While every day of October has a dreamlike quality for kids, the big payoff comes at the end. I don’t care what Jean Shepherd said, Halloween was the pinnacle of the kid year, at least in those days. (For those unschooled in kidology, in his 1983 movie A Christmas Story, Shepherd says Christmas is “the holiday upon which the entire kid year revolved.” I disagree. For me, it’s October and Halloween.) Christmas was a great day, but October was a great month.

Halloween Night

I was in the house when I heard a child's voice on the sidewalk say, "NO, Mommy, I don't want to go up there. It's too scary." That's when I knew I had created an unforgettable October memory.

The whole month was full of pumpkins and candle-lit jack-o-lanterns on front steps and porches, the promise of spicy pumpkin pie, black and orange crepe paper festooning the stores, crisp ginger snaps, falling leaves, dangling cardboard skeletons in the classroom, costume choices, soaping car windows; oh, it seemed like the ecstasy knew no bounds! In Runnemede there was a kid festival down in the bank parking lot one evening, probably the night before Halloween. Apples were dunked for in big vats of icy cold water — no hands! (What would the county health department say about that today!) Costume prizes were awarded. There was candy all around. And the magic all happened in the chill of a dark evening in fall.

But Halloween day was the climax, the zenith, and the nadir not to be matched by any other day. Candy, glorious candy, all you wanted and all you ever dreamed for. And there was none of this nonsense about razor blades in apples and rat poisons injected into Clark bars. Parents felt no need to trail around after children for protection. Our community protected us.

Living Dead

The living dead make their way to ravage PumpkinLand.

Unless we were lucky enough to have Halloween fall on Saturday, I took my costume to school. There were Halloween classroom activities in the afternoon, some costume judging, candy exchanges, etc. Nice, but just the warm-ups for the main event. The very second school was out, I was on the streets and knocking on doors – “Trick or Treat” indeed! I worked my way along the east side of town, house-to-house from Evesham Ave. on the south end to 11th Ave. on the north end. By then it was time for dinner, and I was home. I got that out of the way as quickly as family allowed, hid my cache in a secret place, grabbed a couple of new grocery bags and headed out to work the west side. From Smith Lane on the north end, back to Evesham on the south, the west side got taken for as much loot as could be had. The big goal was to get to the Gardner Funeral Home before they ran out of the day’s grand prize – the brilliant red glaze of the candy apple. I understand they still hand them out today – and I’ll bet there is still a long line. Finally, after every door had been opened and every treat bagged, I would trudge home to revel in enough candy to pay a year’s tuition at a good dental school! Tomorrow would be November, but for tonight, sweet October lingered and I relished the afterglow.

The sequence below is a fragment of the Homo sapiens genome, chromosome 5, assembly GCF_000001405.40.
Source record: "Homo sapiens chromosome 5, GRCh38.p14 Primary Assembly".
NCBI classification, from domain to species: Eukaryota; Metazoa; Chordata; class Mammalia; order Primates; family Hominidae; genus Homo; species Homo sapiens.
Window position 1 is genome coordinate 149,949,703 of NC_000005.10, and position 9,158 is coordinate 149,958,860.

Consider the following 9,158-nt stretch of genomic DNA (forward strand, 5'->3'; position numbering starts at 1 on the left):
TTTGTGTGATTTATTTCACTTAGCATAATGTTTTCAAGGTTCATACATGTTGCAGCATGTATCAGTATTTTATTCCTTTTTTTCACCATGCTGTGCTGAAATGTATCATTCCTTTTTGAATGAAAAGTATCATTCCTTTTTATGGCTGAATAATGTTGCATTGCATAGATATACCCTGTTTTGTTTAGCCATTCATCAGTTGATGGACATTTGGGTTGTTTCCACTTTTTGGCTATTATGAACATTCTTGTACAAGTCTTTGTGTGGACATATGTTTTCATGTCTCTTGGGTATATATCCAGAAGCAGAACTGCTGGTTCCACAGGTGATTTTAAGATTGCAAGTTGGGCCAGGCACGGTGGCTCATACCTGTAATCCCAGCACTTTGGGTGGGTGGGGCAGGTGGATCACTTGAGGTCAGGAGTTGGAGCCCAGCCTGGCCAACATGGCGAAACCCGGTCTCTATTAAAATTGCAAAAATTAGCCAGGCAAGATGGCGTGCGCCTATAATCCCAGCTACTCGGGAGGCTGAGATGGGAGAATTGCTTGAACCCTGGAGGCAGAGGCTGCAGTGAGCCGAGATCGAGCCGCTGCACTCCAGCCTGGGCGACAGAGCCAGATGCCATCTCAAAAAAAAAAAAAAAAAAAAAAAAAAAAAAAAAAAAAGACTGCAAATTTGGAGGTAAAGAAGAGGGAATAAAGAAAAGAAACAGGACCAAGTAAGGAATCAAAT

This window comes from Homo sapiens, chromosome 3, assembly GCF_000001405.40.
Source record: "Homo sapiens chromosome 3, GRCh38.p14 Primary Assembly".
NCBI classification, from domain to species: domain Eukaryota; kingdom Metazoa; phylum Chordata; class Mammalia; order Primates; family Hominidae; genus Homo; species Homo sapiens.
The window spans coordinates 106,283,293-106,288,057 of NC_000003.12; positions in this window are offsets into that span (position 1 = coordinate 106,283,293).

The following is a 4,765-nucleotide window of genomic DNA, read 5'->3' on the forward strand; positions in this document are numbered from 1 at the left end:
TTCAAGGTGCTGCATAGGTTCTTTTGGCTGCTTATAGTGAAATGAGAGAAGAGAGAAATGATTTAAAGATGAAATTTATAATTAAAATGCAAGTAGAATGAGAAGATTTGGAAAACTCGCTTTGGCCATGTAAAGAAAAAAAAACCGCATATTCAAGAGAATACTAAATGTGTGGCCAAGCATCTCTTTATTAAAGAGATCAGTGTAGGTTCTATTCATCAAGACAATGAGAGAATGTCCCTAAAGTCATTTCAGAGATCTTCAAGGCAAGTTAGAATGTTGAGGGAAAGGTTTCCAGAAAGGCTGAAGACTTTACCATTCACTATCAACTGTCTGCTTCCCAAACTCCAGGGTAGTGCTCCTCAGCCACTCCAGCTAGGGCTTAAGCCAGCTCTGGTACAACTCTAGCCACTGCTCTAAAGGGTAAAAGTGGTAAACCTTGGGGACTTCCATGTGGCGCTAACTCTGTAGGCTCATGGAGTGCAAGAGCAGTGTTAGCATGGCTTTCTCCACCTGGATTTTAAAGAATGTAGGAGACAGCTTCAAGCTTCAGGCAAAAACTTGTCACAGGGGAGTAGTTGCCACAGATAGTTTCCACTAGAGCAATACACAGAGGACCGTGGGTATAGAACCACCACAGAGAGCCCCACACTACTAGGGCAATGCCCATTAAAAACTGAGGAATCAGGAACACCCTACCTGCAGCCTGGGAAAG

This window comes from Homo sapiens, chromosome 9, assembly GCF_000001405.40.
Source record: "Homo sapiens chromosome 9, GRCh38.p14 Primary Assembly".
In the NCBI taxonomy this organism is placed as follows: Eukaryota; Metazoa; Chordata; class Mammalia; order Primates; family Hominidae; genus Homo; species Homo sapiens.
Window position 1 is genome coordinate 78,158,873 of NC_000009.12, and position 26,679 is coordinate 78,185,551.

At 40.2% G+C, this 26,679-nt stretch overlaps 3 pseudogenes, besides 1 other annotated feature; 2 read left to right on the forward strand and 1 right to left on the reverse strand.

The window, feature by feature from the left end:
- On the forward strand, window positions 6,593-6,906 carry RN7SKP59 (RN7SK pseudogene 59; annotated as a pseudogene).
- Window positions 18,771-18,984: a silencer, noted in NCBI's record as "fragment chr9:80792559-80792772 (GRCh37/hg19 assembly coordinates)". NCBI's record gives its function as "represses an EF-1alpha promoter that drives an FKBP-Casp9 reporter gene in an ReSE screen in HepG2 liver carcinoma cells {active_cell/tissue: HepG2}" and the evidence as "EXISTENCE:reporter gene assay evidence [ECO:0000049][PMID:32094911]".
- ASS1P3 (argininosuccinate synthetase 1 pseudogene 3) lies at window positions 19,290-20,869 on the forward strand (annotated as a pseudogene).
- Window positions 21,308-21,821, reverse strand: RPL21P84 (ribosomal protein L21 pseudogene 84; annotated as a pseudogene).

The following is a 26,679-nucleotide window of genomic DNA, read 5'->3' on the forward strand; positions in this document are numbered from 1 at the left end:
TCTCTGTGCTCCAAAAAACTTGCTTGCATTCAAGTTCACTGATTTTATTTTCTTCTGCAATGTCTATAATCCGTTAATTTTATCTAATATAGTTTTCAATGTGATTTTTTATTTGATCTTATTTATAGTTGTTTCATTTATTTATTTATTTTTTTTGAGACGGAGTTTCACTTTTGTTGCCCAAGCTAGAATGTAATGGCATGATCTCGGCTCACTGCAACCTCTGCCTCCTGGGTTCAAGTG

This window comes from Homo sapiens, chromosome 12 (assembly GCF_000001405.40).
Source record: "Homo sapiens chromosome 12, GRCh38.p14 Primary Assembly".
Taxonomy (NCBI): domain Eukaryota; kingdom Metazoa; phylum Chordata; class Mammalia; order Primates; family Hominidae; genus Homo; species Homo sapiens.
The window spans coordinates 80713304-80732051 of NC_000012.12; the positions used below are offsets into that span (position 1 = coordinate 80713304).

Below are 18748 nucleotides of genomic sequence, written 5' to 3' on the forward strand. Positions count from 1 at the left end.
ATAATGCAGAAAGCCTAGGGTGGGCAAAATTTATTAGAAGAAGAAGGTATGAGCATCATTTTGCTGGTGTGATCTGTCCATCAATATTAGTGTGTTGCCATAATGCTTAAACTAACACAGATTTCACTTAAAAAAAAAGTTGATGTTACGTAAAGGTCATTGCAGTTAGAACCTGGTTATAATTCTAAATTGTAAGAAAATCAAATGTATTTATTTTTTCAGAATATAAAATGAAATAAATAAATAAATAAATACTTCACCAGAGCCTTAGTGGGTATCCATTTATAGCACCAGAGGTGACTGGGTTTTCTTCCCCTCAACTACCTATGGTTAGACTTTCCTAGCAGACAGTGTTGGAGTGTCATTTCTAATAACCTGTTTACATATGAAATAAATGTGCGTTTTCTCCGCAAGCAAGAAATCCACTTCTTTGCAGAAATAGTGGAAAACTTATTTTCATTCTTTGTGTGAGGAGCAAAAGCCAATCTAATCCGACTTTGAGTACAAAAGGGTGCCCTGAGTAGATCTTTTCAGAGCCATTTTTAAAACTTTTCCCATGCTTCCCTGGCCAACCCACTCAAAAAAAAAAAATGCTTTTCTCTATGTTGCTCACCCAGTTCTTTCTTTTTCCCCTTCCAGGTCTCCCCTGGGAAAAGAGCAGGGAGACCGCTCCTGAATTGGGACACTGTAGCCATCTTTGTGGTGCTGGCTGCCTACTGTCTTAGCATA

Ghost Ship

A ghost ship plies a pond somewhere in the Midwest on an early October morning.

Welcome to October. Welcome to my very favorite time of year. I hope you’ll slow down long enough to savor its delights and every ounce of its splendor. If you do, maybe we can make it last just a little longer this year.


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Christmas Tree Farm

Autumn provides a suggestion of color to a Christmas tree farm near Leesburg, VA.

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Responses

  1. What a beautiful and fun-filled song of praise for this wonderful month! I remember everything you wrote about, especially the smell of burning leaves, as heady as any incense. One of the best aspects of Halloween was that it belonged to us kids completely, no parents needed. We made up our own costumes and wandered the night completely unsupervised. Or so we believed. For I’m sure that if any misfortune were to visit us in our trick-or-treating, somebody’s mom or dad would be there to help us out.

  2. I LOVE Halloween! If we all keep blogging about it like this for our friends and community, maybe we can bring that childhood joy to the next generation.

  3. I wish I had written this posting. I remember the whited-out windows on Campbell Chevrolet’s building and the waiting to see the new Chevy. My dad and I would walk down there to view the new cars when they came out.

    And, yes, the best “gift” on Halloween was the apple taffy, or is it taffy apple from Gardners.

    Good post. Thanks for the memories.